Comment by Lumbering Jack (M'odd-R8-Tr) on June 12, 2009 at 9:13pm
It's interesting that you picked PG to write about. Certainly she's not a character that's on the radar of anyone outside of fanboy circles. I haven't read many comics with her in years now.
Personally, I thought she was OK, but great figure or not, I wonder if she can hold a series.
I wonder, perhaps, if this is "Ms. Marvel"-envy from DC. I certainly see them as comparable -- second tier characters with decent potential, but inconsistently handled for much of their existence.
Comment by Cavaliere (moderator emeritus) on June 15, 2009 at 12:47pm
I confess that I've had little time for Power Girl. She's been so often portrayed as surly that I've never been able to warm to her. Also, she (through, of course, editorial & writer's fiat) chosen to wear a costume that flaunts her chest and the complains when men notice. One of the best things I think DC could do for the character is to simply close the hole in her costume's chest. If they can also make her, well, like-able then that'd be terrific, too.
Comment by Rich Lane on June 15, 2009 at 1:07pm
I agree that it should be either/or. Either she removes the chest circle or is depicted as enjoying the attention. There's no logical way to present it other than those choices without making her into a manipulative b----- who keeps the circle simply so she has something to complain about.
Comment by Rob Staeger (Grodd Mod) on June 15, 2009 at 2:36pm
I remember giving my little nephew a copy of the Countdown poster -- a great representation of DC's heroes. I didn't expect the comic itself to be kid-friendly, but that cover was... or so I thought. Soon after I passed it on to Dan, my sister took a black marker and altered PG's costume to something that covered her more.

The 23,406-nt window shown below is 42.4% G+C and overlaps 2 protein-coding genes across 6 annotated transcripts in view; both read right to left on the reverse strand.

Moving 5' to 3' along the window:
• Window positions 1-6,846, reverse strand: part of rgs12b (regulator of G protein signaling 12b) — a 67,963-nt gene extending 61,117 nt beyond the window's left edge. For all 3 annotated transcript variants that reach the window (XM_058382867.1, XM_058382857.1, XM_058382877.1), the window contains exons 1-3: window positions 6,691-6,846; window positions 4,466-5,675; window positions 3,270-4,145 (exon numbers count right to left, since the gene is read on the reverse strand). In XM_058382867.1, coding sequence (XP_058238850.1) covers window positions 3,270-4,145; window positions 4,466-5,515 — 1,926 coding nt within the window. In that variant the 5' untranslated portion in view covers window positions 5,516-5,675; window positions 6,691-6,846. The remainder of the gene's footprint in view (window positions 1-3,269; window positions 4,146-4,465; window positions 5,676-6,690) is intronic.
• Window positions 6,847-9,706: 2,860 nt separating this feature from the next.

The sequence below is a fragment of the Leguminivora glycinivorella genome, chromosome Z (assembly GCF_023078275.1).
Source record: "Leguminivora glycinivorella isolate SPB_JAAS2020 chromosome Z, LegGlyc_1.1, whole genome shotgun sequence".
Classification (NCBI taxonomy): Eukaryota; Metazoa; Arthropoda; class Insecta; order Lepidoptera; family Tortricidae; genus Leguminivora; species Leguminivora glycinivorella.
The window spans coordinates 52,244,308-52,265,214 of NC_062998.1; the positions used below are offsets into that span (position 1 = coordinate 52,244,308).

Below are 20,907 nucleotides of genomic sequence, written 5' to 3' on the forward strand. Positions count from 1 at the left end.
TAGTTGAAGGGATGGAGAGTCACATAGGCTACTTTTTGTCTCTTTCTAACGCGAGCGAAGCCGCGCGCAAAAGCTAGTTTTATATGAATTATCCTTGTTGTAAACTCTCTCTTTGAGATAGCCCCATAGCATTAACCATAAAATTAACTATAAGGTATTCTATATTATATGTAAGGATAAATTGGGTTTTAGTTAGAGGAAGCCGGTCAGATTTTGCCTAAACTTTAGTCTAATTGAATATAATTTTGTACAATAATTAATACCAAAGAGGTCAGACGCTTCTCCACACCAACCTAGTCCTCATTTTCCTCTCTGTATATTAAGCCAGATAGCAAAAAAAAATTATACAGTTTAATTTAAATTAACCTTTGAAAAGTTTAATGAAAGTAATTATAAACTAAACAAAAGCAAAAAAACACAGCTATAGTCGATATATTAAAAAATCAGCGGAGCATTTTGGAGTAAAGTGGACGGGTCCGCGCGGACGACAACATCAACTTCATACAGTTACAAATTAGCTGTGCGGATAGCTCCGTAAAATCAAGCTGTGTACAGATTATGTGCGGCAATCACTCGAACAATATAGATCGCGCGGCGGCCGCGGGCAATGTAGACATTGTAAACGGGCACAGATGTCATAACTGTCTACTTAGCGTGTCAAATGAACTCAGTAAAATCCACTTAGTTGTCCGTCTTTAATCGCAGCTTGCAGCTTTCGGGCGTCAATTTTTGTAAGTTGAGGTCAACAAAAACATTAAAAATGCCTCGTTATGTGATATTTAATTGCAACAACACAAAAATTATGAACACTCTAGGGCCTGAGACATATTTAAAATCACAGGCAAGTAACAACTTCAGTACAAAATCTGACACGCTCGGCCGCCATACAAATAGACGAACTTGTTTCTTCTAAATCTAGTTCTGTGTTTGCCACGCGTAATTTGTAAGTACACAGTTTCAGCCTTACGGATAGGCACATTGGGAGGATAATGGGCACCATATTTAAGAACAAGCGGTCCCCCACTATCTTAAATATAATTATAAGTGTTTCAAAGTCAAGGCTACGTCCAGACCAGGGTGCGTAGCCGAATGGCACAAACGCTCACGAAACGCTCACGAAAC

Comment by Figserello on June 15, 2009 at 9:04pm
If only we could take a black marker to Countdown itself...
Comment by Rich Lane on June 15, 2009 at 9:12pm
I think DC already used the black marker on that series.

Or at least the white out...
Comment by PowerBook Pete, the Mad Mod on June 15, 2009 at 9:34pm
I'm hoping that Amanda Conner will alter the costume some. She's drawing the Supergirl feature in Wednesday Comics without the bare belly.
Comment by Alan M. on June 15, 2009 at 9:39pm
I agree that it should be either/or. Either she removes the chest circle or is depicted as enjoying the attention. There's no logical way to present it other than those choices without making her into a manipulative b----- who keeps the circle simply so she has something to complain about.

Whoa, that's not cool. She either likes the attention or is a manipulative b----? What if she just likes the aesthetic? What if, as Geoff Johns depicted in the Power Girl mini a couple years ago, she feels it symbolizes something? None of that matters, because she knows how men are going to react to what she's wearing, so she should just admit she enjoys it or not dress that way?

I can't say as I'm particularly cool with the "if you don't like the way I react to your wardrobe, you shouldn't dress that way" school of thought.
Comment by Rich Lane on June 15, 2009 at 10:32pm
Nope, I stand by my statement here, Alan. If a woman dresses in a suggestive manner, Hell, if a GUY dresses in a suggestive manner, and it's a statement that they want people to notice their goods. The only exceptions I'd give here are outfits whose utilitarian design, a swimmer or a runner for example, makes it revealing or those from other cultures whose ideas of modesty are different this society's.

There is no utilitarian reason for the chest hole. It's there as an aesthetic choice. There's no reason for it other than as a...er...window to her heart.

This does NOT mean I'm saying she wants men to leer. But she has been shown rolling her eyes in disgust when someone as innocuous as Jimmy Olsen snuck a half second glance and she caught him. I find her disdain for the fact that guys look...not just leer...simply look to be utterly disingenuous. It's male writers trying to have their cake and eat it too.

Comment

You need to be a member of Captain Comics to add comments!

Join Captain Comics

Welcome!

No flame wars. No trolls. But a lot of really smart people.The Captain Comics Round Table tries to be the friendliest and most accurate comics website on the Internet.

SOME ESSENTIALS:

RULES OF THE ROUND TABLE

MODERATORS

SMILIES FOLDER

TIPS ON USING THE BOARD

FOLLOW US:

OUR COLUMNISTS:

Groups

© 2020   Captain Comics, board content ©2013 Andrew Smith   Powered by

Badges  |  Report an Issue  |  Terms of Service